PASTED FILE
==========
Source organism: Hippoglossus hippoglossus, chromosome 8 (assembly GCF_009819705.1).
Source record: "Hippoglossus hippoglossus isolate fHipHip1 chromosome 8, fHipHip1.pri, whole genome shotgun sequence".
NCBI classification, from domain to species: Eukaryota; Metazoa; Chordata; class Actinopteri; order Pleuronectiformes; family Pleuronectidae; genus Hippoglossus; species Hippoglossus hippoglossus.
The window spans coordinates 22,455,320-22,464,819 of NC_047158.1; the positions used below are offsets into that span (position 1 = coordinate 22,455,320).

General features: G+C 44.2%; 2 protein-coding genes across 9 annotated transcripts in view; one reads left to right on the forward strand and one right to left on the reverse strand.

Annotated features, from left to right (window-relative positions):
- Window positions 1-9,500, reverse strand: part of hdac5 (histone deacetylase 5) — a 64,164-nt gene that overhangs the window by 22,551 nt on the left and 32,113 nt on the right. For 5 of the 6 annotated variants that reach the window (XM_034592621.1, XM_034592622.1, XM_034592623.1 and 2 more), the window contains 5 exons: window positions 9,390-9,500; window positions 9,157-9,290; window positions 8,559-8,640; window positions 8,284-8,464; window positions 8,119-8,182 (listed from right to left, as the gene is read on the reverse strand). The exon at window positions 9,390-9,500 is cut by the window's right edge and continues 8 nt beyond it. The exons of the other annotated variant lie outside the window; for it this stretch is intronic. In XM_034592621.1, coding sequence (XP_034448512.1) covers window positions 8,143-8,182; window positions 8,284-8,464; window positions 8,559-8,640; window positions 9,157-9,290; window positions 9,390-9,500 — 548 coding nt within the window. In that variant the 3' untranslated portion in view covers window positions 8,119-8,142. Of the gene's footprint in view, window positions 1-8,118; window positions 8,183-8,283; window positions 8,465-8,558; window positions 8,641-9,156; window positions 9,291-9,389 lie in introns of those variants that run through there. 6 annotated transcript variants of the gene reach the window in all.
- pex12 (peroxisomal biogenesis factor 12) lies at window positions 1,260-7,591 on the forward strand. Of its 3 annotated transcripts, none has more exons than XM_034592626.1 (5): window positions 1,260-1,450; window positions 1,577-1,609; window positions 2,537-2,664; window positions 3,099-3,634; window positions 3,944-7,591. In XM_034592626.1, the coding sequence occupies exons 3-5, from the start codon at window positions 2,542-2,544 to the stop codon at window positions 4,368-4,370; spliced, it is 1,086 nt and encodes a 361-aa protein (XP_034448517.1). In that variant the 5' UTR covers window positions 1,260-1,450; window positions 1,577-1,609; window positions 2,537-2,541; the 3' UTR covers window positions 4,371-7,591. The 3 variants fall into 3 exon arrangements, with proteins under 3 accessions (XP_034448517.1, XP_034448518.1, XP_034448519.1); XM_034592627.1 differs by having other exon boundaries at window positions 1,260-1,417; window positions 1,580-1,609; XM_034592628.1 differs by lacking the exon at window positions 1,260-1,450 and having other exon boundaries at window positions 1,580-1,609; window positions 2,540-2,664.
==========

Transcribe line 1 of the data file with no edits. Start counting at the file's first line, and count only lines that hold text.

Source organism: Hippoglossus hippoglossus, chromosome 8 (assembly GCF_009819705.1).